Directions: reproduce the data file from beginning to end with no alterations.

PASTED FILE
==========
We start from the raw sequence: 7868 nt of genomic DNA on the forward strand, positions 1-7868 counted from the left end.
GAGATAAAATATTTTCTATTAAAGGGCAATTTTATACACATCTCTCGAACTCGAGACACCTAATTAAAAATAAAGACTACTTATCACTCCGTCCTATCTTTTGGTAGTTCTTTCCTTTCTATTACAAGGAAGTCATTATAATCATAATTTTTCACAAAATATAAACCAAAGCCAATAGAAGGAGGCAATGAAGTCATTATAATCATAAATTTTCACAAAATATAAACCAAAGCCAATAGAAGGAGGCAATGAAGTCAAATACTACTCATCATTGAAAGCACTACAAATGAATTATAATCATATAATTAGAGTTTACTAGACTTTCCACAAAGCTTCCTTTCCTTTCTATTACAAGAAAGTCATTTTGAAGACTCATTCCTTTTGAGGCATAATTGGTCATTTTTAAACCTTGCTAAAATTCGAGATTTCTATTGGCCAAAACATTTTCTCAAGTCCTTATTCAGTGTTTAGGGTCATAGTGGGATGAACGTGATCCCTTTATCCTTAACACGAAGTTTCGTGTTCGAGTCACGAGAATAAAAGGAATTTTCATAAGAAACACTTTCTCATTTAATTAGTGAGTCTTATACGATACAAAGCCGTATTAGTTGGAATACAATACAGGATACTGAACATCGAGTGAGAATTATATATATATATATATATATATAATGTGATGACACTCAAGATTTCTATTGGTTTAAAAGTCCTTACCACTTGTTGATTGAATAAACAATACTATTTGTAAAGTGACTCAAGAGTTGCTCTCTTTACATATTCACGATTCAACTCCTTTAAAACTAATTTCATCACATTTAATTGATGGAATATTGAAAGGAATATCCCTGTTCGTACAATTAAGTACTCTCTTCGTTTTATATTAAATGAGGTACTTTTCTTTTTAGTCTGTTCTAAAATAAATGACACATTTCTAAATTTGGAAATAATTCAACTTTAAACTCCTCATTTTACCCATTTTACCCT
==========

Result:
We start from the raw sequence: 7868 nt of genomic DNA on the forward strand, positions 1-7868 counted from the left end.
GAGATAAAATATTTTCTATTAAAGGGCAATTTTATACACATCTCTCGAACTCGAGACACCTAATTAAAAATAAAGACTACTTATCACTCCGTCCTATCTTTTGGTAGTTCTTTCCTTTCTATTACAAGGAAGTCATTATAATCATAATTTTTCACAAAATATAAACCAAAGCCAATAGAAGGAGGCAATGAAGTCATTATAATCATAAATTTTCACAAAATATAAACCAAAGCCAATAGAAGGAGGCAATGAAGTCAAATACTACTCATCATTGAAAGCACTACAAATGAATTATAATCATATAATTAGAGTTTACTAGACTTTCCACAAAGCTTCCTTTCCTTTCTATTACAAGAAAGTCATTTTGAAGACTCATTCCTTTTGAGGCATAATTGGTCATTTTTAAACCTTGCTAAAATTCGAGATTTCTATTGGCCAAAACATTTTCTCAAGTCCTTATTCAGTGTTTAGGGTCATAGTGGGATGAACGTGATCCCTTTATCCTTAACACGAAGTTTCGTGTTCGAGTCACGAGAATAAAAGGAATTTTCATAAGAAACACTTTCTCATTTAATTAGTGAGTCTTATACGATACAAAGCCGTATTAGTTGGAATACAATACAGGATACTGAACATCGAGTGAGAATTATATATATATATATATATATATAATGTGATGACACTCAAGATTTCTATTGGTTTAAAAGTCCTTACCACTTGTTGATTGAATAAACAATACTATTTGTAAAGTGACTCAAGAGTTGCTCTCTTTACATATTCACGATTCAACTCCTTTAAAACTAATTTCATCACATTTAATTGATGGAATATTGAAAGGAATATCCCTGTTCGTACAATTAAGTACTCTCTTCGTTTTATATTAAATGAGGTACTTTTCTTTTTAGTCTGTTCTAAAATAAATGACACATTTCTAAATTTGGAAATAATTCAACTTTAAACTCCTCATTTTACCCATTTTACCCT